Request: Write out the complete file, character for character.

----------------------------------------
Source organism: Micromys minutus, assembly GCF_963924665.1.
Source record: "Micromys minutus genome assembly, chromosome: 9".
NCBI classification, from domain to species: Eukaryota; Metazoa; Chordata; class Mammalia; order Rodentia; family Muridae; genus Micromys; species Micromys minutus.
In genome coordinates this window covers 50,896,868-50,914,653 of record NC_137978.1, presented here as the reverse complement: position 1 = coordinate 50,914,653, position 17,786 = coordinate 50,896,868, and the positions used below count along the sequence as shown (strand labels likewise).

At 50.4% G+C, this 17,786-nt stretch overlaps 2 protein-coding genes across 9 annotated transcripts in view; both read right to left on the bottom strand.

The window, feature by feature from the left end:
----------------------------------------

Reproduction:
Source organism: Micromys minutus, assembly GCF_963924665.1.
Source record: "Micromys minutus genome assembly, chromosome: 9".
NCBI classification, from domain to species: Eukaryota; Metazoa; Chordata; class Mammalia; order Rodentia; family Muridae; genus Micromys; species Micromys minutus.
In genome coordinates this window covers 50,896,868-50,914,653 of record NC_137978.1, presented here as the reverse complement: position 1 = coordinate 50,914,653, position 17,786 = coordinate 50,896,868, and the positions used below count along the sequence as shown (strand labels likewise).

At 50.4% G+C, this 17,786-nt stretch overlaps 2 protein-coding genes across 9 annotated transcripts in view; both read right to left on the bottom strand.

The window, feature by feature from the left end: